What Does An “A” Player Look Like In This New Working World?
Like many of you, I’ve been watching the employment numbers transform over the last several months. Hiring, open jobs, eliminated jobs, where you work, how you work, who you work for, what you’re doing – every aspect of the working world has gone through a shift. It’s worth taking a look at Daniel Zho’s Twitter feed for some of the more insightful and interesting data points if you’re looking for a deep dive.
Most dramatically, we’ve gone from a “seller’s market” in January, where finding the perfect person was a significant part of the process to a “buyer’s market” where the “I just need a job.” statement is said far too frequently. I, in fact, heard it from a client just yesterday.
What I also heard, much to my chagrin, yesterday was that terrible expression, “I’m looking for an A-player.” Today I’m not going to go on a rant about how that expression should be banned. Oh, and while we’re at it, can we also ban the request, “Can I pick your brain for a moment?” I re-educated the person I was speaking with, and it motivated me, along with the other events of the past week, to look at what, in this new normal, characteristics an A-Player should have.
So, here’s my list of A-Player characteristics that I’ll be seeking out in future team members
- Resourcefulness – we’re all learning to create things with limited resources.
- Active Listener – with the new work-from-anywhere virtual calls, your ability to actively listen is more critical than ever.
- Diverse perspectives or the courage to seek them – no one is an expert in tomorrow. You have to start asking.
- The perfect balance of confidence and humility – you gotta believe in what you’re doing, but there’s no need to be a jerk about it.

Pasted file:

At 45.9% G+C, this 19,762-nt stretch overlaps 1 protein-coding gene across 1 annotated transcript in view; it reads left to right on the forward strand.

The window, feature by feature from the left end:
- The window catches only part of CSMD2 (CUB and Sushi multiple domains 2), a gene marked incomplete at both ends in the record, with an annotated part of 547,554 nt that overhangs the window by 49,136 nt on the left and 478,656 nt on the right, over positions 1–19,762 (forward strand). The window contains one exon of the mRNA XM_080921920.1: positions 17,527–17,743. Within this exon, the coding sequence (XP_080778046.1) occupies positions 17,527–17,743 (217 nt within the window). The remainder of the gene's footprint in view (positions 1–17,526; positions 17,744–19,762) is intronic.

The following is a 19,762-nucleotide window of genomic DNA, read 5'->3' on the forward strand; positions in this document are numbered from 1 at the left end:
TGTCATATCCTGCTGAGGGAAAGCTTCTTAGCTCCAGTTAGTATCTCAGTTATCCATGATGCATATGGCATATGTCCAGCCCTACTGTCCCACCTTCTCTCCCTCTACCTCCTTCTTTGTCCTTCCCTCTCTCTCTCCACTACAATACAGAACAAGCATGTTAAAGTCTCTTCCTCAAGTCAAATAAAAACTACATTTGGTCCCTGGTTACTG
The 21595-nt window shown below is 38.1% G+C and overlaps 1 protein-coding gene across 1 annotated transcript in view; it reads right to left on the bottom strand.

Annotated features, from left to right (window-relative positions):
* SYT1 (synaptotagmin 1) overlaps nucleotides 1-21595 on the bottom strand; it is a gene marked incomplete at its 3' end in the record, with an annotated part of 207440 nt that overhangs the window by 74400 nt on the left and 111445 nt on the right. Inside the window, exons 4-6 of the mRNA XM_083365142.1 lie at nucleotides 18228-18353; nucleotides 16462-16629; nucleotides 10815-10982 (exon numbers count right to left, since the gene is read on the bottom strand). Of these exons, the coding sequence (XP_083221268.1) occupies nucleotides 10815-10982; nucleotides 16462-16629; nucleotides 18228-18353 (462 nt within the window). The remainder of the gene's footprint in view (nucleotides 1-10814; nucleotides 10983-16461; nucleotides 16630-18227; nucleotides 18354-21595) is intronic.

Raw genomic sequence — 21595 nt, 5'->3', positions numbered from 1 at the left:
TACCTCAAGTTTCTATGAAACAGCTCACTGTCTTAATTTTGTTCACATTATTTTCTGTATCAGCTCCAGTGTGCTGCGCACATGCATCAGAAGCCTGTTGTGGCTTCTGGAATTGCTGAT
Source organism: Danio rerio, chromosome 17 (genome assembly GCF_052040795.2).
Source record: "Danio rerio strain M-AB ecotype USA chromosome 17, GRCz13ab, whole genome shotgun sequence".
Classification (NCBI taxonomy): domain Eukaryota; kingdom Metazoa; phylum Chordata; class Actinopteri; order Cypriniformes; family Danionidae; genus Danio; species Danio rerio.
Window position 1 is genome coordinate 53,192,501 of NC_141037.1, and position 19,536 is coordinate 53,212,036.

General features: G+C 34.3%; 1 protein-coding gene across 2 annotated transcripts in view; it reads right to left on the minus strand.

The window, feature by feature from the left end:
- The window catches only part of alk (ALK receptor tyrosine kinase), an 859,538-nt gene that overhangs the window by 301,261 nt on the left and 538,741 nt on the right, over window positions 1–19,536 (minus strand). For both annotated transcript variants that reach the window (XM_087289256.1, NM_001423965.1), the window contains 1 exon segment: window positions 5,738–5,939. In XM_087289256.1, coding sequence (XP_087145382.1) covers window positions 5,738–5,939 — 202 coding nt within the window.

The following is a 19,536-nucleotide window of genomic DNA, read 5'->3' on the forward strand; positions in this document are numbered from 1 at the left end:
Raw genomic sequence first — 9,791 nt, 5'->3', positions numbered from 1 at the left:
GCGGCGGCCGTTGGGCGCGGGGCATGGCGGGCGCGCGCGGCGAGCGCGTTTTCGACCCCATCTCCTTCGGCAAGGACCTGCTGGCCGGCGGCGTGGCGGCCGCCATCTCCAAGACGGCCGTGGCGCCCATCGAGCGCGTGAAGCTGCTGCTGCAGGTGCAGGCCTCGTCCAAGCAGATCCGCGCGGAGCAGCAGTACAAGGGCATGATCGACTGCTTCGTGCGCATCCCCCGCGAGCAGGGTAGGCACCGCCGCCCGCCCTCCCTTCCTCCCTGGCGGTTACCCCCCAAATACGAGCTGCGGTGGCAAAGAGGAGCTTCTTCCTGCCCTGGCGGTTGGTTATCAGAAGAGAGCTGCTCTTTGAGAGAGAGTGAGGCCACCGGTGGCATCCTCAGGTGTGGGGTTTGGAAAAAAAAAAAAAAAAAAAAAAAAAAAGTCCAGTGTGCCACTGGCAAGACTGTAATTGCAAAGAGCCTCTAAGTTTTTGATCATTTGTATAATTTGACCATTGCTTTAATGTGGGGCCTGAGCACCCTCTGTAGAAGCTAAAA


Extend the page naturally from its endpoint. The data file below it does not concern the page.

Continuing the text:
- Ability to personalize communications – all communication is about the person you are speaking TO and not what you have to say. You need to make it easy for them, not for you.
- Creative thinking – every rule is up for grabs now. Thinking about how you can create something new is far more valuable than just being perfect.
- Growth mindset – a fixed mindset in a world of so much change is going to make things tough for everyone.
- Future-focused – I’m taking some wild guesses about the future. Like you, I’m never 100% certain. But am I thinking about today, tomorrow and a year from now with everything I do? Absolutely.
- Collaborative – building, working, communicating is a team activity.
- Visionary – this is the time. In ambiguous and ever-evolving circumstances, having a vision for a better future is a super-power to get us through the difficult parts.
Do you agree with all of these? Would you add any more? Do you think this is a magical person who doesn’t exist, or can you see yourself in these descriptions? I’m guessing there’s a little of both.
But let’s get back to that A-Player comment. To be an A-Player, I’m told, you’re not just good at all these things you’re the best. And to be the best, you have to have the most experience with these things. Right?
And now why I’m writing this article. While yes, I do think these are the characteristics we should be identifying in people who can lead us into the future, and we all have the potential to show we have them. But if we’re asking who has the most experience? Who is the best? Who, then, are the A-Players?
I’ve already met many of them.
Let me give you a little context. I get to work with brilliant people every day. They come from all corners of the world – India, Singapore, Germany, France, China, Canada, Mexico, and yes, of course, the US. I also get to work with people from all sorts of industries – media, technology, data science, software, military, finance, legal, hr, marketing, sales. Yes, recently, I worked with a first, a Methodist minister. These amazing people are all ages and all nationalities. The only thing that is the same is they’re figuring out how to navigate the working world, and that’s where I step in to help. I’m ridiculously fortunate to have such experiences.
So when I look at all these people, these fantastic people who are brilliant in their own right do any of them stand out as being “the best” in all the characteristics I listed? Yes.